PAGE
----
Environmental degradation, climate change and migration: a global challenge

Abstract blur, bokeh, defocus - image for background. The refugees migrate to Europe

People have migrated in response to changing environmental conditions throughout human history. However, with migration and displacement now a growing focus of research, there is increasing recognition that climate change, natural disasters and environmental degradation are important factors in migrants’ decisions to leave their homes. With human activity causing significant changes to the climate and the natural world in recent decades, millions of people are being displaced from their homelands every year as a result of climate-related natural disasters – with the numbers exceeding those even of people displaced as a result of conflicts and wars. While the public and the media tend to concentrate on how extreme weather events, such as floods or landslides, trigger migration movements within a country and across borders, long-term, slow-onset environmental degradation and climate change are also likely to lead to significant migratory movements. The potential magnitude of these movements has yet to be determined, however.

The Federal Environment Agency (UBA) has commissioned adelphi and the International Organization for Migration (IOM) to carry out the project on climate change and migration in order to gain a better understanding of the complexity of the relationships between climate and environmental change and migration. The number of scientific studies on the environmental migration nexus has risen sharply in recent years, and now comprises a variety of disciplines and research approaches. The diverse findings of this research have shown that it is just as important to explore new ways of financing climate change, as it is to pay special attention to the resilience of vulnerable or marginalised groups.  Central questions for policymakers include: Which factors are decisive in determining whether mobility has a positive or negative impact on the living conditions of people affected by environmental and climate change? How can the interaction of different factors leading to migration be better understood? And what political measures can be taken to counter this phenomenon? Three studies will provide answers to these and other questions. The first will be a review of the growing literature on the subject, and this will be followed by an impact analysis and a response paper that aims to outline targeted recommendations for German policymakers.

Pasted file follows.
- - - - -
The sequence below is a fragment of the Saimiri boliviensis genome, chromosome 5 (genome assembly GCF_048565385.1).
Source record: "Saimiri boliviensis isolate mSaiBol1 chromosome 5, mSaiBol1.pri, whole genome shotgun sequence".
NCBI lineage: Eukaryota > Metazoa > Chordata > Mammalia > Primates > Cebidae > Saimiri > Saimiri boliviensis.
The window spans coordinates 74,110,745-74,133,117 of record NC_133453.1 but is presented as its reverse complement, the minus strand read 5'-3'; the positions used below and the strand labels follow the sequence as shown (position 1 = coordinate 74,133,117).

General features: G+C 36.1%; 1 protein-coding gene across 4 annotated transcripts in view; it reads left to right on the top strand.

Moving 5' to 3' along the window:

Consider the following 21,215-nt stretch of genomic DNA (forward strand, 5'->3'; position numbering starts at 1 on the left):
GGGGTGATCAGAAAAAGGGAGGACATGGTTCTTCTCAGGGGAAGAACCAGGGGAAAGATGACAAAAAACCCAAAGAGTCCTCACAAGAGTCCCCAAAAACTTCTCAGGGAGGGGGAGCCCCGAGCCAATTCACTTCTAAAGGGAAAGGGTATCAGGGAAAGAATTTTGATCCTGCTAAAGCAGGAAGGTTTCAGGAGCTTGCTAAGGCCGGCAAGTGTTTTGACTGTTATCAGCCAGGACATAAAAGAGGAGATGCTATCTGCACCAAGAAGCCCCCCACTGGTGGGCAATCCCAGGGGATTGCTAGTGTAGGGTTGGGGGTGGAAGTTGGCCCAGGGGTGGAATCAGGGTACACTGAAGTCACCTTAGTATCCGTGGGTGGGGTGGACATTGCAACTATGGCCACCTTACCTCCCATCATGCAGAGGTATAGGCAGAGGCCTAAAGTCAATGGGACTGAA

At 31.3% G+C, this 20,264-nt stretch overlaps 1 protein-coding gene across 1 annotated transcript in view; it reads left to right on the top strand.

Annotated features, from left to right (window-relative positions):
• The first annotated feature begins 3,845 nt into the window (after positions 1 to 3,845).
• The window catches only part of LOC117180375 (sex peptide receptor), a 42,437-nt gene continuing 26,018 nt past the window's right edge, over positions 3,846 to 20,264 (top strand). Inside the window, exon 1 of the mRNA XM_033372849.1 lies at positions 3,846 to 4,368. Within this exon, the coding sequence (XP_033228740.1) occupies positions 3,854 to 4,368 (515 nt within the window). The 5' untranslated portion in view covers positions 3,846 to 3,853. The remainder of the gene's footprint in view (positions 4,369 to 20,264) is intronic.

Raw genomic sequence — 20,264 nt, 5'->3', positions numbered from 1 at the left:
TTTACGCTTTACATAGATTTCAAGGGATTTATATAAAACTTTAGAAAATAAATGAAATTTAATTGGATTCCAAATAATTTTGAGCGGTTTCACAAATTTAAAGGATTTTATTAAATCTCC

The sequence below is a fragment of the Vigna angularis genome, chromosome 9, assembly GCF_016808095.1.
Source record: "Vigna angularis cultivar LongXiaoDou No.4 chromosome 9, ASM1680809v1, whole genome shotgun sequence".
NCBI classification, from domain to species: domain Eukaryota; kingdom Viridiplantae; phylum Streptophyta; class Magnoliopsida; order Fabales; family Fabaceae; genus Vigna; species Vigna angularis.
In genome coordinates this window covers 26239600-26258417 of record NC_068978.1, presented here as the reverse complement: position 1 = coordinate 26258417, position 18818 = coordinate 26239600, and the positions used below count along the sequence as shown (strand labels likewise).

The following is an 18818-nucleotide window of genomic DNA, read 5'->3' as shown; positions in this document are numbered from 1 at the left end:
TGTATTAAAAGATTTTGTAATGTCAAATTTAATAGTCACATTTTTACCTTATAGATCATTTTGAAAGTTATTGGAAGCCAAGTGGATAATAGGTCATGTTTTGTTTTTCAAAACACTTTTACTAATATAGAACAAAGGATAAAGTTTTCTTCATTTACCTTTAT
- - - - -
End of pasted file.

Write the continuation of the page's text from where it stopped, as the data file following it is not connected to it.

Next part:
The project is being carried out by adelphi on behalf of the Federal Environment Agency (UBA) in cooperation with the International Organization for Migration (IOM). The adelphis team and its project partners will prepare the three partial studies, with adelphi responsible for writing the third report on possible responses and recommendations regarding human mobility in the context of climate and environmental change. In addition, the project team will organize an expert workshop and an international conference as part of the project to further develop their findings. In order to ensure a purposeful exchange with experts, the theses from the three sub-reports will be condensed into guiding theses, which will be discussed during the expert workshop and then incorporated back into the studies. On the basis of the findings from the studies and discussions, an international conference will then provide a space for participants from around the world to exchange knowledge and experiences on this subject. The regional focus of the conference will be on the Caribbean, the Pacific and the Philippines.

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